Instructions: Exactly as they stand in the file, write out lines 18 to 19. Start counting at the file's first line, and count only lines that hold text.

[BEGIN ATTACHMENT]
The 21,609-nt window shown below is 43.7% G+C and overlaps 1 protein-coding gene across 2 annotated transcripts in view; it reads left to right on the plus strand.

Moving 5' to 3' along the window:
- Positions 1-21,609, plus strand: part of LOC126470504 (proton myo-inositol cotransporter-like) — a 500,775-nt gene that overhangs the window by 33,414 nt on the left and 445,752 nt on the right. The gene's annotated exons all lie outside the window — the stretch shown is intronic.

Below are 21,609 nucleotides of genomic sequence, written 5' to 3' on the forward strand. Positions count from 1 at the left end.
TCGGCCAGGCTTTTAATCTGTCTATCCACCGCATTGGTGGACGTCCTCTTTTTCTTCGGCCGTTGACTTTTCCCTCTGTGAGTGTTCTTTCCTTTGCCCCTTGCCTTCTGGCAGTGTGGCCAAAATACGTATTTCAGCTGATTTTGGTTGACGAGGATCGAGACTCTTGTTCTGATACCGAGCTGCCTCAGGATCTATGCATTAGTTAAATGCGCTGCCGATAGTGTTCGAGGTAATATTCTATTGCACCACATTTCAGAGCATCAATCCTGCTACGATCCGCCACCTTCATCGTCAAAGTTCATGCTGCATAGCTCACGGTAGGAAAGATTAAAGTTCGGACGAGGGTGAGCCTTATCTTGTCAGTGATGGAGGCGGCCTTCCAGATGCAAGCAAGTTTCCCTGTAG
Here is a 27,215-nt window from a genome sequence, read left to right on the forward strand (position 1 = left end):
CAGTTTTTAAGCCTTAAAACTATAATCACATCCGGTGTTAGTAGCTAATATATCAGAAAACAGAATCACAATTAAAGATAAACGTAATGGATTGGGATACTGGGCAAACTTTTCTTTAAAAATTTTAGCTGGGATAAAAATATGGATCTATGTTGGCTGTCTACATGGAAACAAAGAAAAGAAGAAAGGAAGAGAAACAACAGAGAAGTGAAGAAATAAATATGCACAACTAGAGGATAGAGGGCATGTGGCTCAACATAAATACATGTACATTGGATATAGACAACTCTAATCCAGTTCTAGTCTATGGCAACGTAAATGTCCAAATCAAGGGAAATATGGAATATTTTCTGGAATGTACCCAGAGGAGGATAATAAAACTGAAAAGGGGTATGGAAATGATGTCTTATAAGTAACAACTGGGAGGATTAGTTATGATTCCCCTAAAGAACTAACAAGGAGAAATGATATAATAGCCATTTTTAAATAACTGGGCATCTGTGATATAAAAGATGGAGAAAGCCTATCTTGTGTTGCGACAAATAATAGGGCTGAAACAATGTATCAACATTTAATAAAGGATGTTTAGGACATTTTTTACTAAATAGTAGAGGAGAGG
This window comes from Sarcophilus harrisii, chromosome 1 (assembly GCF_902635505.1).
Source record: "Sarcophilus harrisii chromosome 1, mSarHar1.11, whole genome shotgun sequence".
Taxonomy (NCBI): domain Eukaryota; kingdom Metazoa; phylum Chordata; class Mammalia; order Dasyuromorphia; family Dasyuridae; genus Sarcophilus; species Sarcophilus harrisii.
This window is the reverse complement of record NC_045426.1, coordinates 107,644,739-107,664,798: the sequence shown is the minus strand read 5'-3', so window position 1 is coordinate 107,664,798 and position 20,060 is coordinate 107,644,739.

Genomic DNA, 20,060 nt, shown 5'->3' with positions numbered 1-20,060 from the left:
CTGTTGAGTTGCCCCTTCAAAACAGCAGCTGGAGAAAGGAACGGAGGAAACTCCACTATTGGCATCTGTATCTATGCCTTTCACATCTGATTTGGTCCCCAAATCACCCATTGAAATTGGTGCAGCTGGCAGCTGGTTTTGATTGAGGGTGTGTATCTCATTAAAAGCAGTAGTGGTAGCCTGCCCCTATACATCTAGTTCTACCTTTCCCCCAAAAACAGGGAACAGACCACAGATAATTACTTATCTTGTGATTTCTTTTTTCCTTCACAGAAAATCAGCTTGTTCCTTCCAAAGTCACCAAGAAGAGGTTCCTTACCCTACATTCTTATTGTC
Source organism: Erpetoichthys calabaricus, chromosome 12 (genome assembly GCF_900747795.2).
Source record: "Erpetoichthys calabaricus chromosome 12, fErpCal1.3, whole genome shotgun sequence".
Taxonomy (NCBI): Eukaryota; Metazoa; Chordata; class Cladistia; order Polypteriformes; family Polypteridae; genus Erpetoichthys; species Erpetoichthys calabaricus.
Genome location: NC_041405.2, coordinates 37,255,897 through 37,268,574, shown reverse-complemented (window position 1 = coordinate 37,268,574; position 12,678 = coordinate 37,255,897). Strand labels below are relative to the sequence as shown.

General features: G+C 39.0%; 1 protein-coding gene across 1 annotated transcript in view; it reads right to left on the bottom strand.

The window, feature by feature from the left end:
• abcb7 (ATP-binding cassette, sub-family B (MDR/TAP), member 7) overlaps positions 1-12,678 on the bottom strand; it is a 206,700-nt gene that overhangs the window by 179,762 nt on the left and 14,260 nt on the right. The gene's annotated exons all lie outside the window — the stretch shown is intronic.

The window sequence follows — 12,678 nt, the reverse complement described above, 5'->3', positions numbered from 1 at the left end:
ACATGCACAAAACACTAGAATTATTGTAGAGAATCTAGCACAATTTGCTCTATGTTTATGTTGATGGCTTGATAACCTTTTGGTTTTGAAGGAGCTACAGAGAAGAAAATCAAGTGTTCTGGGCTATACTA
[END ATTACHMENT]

General features: G+C 39.0%; 1 protein-coding gene across 1 annotated transcript in view; it reads right to left on the bottom strand.

The window, feature by feature from the left end: